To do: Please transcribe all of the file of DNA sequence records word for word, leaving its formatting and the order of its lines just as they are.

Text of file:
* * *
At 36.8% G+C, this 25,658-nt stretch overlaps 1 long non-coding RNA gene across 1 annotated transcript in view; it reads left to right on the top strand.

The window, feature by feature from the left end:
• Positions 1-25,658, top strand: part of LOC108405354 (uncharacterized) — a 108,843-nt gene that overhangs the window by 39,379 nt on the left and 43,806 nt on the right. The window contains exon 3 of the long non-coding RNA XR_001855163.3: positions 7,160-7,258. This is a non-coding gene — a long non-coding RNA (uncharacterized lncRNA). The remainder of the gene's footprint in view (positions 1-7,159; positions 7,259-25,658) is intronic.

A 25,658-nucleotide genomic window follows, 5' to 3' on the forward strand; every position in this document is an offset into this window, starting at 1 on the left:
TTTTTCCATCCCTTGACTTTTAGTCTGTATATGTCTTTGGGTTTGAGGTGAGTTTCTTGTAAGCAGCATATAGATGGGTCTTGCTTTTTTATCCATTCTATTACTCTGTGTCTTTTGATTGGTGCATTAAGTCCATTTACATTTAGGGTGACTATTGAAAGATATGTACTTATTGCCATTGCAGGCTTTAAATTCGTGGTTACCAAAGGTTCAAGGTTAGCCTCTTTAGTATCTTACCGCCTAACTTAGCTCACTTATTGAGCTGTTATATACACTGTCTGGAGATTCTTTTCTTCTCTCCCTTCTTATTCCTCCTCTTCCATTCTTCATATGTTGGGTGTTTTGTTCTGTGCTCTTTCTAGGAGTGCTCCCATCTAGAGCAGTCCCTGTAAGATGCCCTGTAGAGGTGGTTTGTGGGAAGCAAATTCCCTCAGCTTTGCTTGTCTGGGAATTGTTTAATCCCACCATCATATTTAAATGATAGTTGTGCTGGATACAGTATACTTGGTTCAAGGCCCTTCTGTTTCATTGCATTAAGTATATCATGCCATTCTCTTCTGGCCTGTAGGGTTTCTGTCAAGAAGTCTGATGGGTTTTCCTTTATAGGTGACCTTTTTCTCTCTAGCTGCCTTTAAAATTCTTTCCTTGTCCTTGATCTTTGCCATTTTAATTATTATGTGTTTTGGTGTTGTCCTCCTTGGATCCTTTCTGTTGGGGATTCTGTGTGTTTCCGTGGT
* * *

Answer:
At 36.8% G+C, this 25,658-nt stretch overlaps 1 long non-coding RNA gene across 1 annotated transcript in view; it reads left to right on the top strand.

The window, feature by feature from the left end:
• Positions 1-25,658, top strand: part of LOC108405354 (uncharacterized) — a 108,843-nt gene that overhangs the window by 39,379 nt on the left and 43,806 nt on the right. The window contains exon 3 of the long non-coding RNA XR_001855163.3: positions 7,160-7,258. This is a non-coding gene — a long non-coding RNA (uncharacterized lncRNA). The remainder of the gene's footprint in view (positions 1-7,159; positions 7,259-25,658) is intronic.

A 25,658-nucleotide genomic window follows, 5' to 3' on the forward strand; every position in this document is an offset into this window, starting at 1 on the left:
TTTTTCCATCCCTTGACTTTTAGTCTGTATATGTCTTTGGGTTTGAGGTGAGTTTCTTGTAAGCAGCATATAGATGGGTCTTGCTTTTTTATCCATTCTATTACTCTGTGTCTTTTGATTGGTGCATTAAGTCCATTTACATTTAGGGTGACTATTGAAAGATATGTACTTATTGCCATTGCAGGCTTTAAATTCGTGGTTACCAAAGGTTCAAGGTTAGCCTCTTTAGTATCTTACCGCCTAACTTAGCTCACTTATTGAGCTGTTATATACACTGTCTGGAGATTCTTTTCTTCTCTCCCTTCTTATTCCTCCTCTTCCATTCTTCATATGTTGGGTGTTTTGTTCTGTGCTCTTTCTAGGAGTGCTCCCATCTAGAGCAGTCCCTGTAAGATGCCCTGTAGAGGTGGTTTGTGGGAAGCAAATTCCCTCAGCTTTGCTTGTCTGGGAATTGTTTAATCCCACCATCATATTTAAATGATAGTTGTGCTGGATACAGTATACTTGGTTCAAGGCCCTTCTGTTTCATTGCATTAAGTATATCATGCCATTCTCTTCTGGCCTGTAGGGTTTCTGTCAAGAAGTCTGATGGGTTTTCCTTTATAGGTGACCTTTTTCTCTCTAGCTGCCTTTAAAATTCTTTCCTTGTCCTTGATCTTTGCCATTTTAATTATTATGTGTTTTGGTGTTGTCCTCCTTGGATCCTTTCTGTTGGGGATTCTGTGTGTTTCCGTGGT